Management of Advanced Fibrosis due to Non-Alcoholic SteotoHepatitis - Episode 10
The current role of lifestyle modification in regard to the management of patients with advanced fibrosis due to nonalcoholic steatohepatitis.
Viviana Figueroa Diaz, MD: The standard of care for the treatment of advanced fibrosis due to NASH [nonalcoholic steatohepatitis] includes diet modification, exercise, and achieving weight loss. Not only that, but because there is usually what we call metabolic syndrome, we also have to make sure that the patient’s sugar levels or diabetes is under control. We also have to make sure the patient is active and that their cholesterol and blood pressure are under control. All that is part of the standard of care, to allow the liver to get rid of the fat and then eventually dissolve the scar tissue, or fibrosis, and start regressing.
Norman Sussman, MD: The most important thing is to recognize how far advanced the fibrosis is and try to get the patient to understand the importance of changing the rate at which the liver disease is occurring. So if someone has all the features of metabolic syndrome, and you can get them to change their lifestyle, improve their weight, keep their blood sugar under control, and manage their blood lipids, you may see complete stabilization followed by resolution of the disease.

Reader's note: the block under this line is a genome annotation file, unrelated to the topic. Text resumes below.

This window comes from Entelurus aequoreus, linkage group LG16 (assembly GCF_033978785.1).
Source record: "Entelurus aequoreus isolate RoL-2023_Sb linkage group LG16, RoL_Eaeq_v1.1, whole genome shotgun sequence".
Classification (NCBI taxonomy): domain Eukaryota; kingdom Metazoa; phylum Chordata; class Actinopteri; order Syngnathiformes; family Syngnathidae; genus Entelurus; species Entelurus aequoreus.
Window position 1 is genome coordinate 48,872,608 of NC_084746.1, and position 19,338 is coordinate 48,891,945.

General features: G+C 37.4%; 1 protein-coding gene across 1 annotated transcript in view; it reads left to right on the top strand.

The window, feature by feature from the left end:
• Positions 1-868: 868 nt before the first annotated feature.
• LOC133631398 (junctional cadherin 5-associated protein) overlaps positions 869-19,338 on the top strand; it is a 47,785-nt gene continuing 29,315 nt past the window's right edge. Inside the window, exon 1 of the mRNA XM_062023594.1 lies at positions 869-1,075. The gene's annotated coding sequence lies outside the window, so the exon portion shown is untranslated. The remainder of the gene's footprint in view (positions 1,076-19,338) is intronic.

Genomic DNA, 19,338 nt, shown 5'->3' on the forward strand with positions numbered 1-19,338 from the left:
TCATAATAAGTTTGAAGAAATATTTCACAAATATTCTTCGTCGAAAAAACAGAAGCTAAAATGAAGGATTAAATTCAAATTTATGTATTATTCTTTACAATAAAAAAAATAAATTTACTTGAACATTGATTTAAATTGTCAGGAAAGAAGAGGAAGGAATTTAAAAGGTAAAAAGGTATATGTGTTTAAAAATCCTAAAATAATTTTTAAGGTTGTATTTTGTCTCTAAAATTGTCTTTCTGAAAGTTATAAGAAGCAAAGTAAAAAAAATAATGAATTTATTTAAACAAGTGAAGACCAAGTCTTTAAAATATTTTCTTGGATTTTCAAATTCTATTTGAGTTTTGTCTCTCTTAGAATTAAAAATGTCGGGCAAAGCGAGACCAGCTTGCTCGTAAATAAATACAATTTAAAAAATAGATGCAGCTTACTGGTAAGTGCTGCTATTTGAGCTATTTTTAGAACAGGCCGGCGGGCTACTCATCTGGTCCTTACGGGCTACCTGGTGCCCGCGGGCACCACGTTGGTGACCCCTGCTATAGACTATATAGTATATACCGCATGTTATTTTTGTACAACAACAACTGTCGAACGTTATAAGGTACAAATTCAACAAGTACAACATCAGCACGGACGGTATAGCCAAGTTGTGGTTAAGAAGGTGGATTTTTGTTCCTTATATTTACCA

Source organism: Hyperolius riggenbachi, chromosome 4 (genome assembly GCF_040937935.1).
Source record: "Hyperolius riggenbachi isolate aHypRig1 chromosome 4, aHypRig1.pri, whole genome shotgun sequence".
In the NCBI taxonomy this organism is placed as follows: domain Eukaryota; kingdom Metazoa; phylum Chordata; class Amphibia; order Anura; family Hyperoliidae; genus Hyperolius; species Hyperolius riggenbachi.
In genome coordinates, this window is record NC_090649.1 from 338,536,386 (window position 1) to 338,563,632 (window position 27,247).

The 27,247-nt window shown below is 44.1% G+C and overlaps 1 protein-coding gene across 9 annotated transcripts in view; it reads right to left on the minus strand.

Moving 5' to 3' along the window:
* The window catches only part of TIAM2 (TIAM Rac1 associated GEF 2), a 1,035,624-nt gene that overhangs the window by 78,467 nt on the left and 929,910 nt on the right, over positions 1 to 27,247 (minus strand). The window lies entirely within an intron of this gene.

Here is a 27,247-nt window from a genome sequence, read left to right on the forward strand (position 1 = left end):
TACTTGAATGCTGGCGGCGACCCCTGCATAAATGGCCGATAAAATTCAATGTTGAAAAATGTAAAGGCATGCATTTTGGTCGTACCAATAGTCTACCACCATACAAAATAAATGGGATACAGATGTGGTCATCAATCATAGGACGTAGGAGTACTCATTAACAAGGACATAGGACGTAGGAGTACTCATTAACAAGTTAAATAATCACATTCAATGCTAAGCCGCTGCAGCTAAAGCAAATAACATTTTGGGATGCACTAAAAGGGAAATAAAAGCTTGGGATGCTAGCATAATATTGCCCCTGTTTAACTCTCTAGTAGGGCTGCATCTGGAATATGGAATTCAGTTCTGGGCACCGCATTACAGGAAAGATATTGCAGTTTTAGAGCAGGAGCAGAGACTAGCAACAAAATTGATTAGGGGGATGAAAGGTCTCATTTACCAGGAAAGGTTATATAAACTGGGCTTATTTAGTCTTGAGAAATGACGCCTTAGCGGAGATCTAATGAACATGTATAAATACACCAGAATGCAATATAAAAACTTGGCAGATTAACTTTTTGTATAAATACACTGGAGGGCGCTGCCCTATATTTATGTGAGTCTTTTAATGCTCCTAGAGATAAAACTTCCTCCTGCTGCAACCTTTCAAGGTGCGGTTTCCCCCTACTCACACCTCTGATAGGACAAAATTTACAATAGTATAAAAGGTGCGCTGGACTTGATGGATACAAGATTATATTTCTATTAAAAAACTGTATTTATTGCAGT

Resolution of NASH occurs when people lose about 8% of their body weight. Resolution of fibrosis occurs when they lose about 10% of their body weight. Lifestyle changes along with an improvement in health may have a huge impact on someone’s advanced fibrosis.
What lifestyle modifications should the patient make? The most important factor is usually dietary change. That includes reducing the amount of sugar in their diet and then adding in a certain amount of exercise. Everyone’s definition of a lot of exercise is different, but we like to recommend 150 minutes per week. With those changes, I expect to see about 80% of people lose weight initially. Studies have shown that about 20% of people won’t maintain their weight, and I think a lot of that comes down to the provider encouraging the patient and giving them good advice on how to manage their weight and live a healthy lifestyle.
Viviana Figueroa Diaz, MD: Regarding the success rate of lifestyle modifications, if the patient commits, the modifications start regressing the disease. The problem is that because there’s so much on the patient in terms that it’s really changing your life and is not temporary; it’s lifelong. It’s a big commitment to have from the patient. So we do struggle to have success, in terms of who can achieve the regression, because not everybody is able to commit.